5. Sticker shock
As early as 2007 when the economy was still roaring, the AVMA reported the results of a pet owner price-sensitivity study.
Even then it showed that almost two-thirds of clients felt that veterinary care was expensive.
But clients didn't blame veterinarians for this. They simply felt the cost of care was a necessary part of pet ownership.
In my opinion, they still feel that way, and sticker shock isn't as much about the cost of veterinary care as it is about
making veterinary medicine affordable.
Reducing prices is usually not the answer to sticker shock, though if your fees have gotten wildly out of line, it might be
the answer for some practices. In most cases, the antidote to sticker shock is to make the value proposition and explain the
benefits of recommended veterinary services in relevant terms that make sense to clients. Start by making the value proposition
every time clients are in the exam room with their pets. Tell clients what you're doing as you examine the pet, and tell clients
what you're finding, including the normal findings.
Once clients see and understand the value, they appreciate it more and say yes to recommendations. If they say yes and have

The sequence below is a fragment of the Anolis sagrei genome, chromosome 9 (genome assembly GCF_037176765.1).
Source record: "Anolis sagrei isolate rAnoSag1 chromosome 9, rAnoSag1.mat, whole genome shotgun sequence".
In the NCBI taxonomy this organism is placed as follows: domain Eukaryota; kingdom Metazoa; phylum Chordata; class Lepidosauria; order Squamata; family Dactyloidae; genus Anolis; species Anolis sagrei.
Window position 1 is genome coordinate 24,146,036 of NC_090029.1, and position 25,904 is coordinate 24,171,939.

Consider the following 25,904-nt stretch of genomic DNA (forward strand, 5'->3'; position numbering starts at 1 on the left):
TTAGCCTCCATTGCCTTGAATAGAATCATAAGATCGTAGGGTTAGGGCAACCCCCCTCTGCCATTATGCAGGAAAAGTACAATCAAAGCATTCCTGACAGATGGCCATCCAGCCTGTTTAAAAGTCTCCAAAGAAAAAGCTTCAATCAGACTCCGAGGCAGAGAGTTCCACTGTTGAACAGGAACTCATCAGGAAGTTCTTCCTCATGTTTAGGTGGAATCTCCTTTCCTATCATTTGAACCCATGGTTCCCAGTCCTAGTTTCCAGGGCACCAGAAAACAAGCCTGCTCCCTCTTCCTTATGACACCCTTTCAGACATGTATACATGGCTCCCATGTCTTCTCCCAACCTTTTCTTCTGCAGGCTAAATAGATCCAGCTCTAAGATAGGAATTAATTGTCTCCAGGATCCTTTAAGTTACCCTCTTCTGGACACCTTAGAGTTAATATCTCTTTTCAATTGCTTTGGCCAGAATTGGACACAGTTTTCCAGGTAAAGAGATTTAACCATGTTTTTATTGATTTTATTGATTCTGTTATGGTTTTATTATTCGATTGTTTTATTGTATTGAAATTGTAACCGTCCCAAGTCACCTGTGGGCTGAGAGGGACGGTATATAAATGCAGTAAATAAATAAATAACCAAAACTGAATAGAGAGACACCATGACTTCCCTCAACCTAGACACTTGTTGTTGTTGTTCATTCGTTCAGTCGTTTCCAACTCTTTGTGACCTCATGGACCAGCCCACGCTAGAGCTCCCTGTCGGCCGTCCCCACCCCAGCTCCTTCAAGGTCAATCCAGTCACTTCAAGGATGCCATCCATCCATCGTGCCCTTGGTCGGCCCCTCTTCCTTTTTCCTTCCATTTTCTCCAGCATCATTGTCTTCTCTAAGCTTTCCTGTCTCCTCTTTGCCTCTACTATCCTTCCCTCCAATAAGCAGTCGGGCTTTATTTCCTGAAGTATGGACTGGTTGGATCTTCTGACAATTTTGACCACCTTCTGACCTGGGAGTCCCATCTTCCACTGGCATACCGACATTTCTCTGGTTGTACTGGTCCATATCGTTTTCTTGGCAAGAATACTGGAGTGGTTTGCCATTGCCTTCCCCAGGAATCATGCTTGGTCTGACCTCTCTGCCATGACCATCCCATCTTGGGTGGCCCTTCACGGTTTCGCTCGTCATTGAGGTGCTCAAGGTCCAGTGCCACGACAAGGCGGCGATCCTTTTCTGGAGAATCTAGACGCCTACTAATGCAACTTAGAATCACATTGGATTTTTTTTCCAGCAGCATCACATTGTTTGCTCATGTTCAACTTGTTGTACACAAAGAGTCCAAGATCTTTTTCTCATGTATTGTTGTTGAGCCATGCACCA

a money problem, help them solve the money problem so it doesn't stand in the way of their pets getting the treatments they
need. Today, there are several options for making veterinary care more affordable without compromising care. You could offer:
> Frequent buyer club incentives. Use this for flea, tick and heartworm preventives to counter online sales. Most manufacturers would be happy to support something
like this, because they'd rather see the sales go through veterinary practices where they can be confident the pet owners
are getting the real thing.
> Twice-a-year visits. This breaks the cost of preventive care into two affordable bite-sized pieces rather than trying to do everything on one
visit. This also gives you twice the chance to educate clients and examine their pets. And it gives clients twice the chance
to say yes to necessary care.
> Staged care. Do this for expensive procedures and treatment plans when possible—the way human dentists do. This gives clients the option
of paying as they go.
> Third-party financing. Give this option to clients who face expensive procedures or treatments for their pets as an affordable way to help their
pets without giving services away.
> Annual wellness plans. Break them down and charge fees to clients' credit cards over a 12-month period. Clients will know they can bring their pets
in and not worry because the exams and more are included in their annual plans.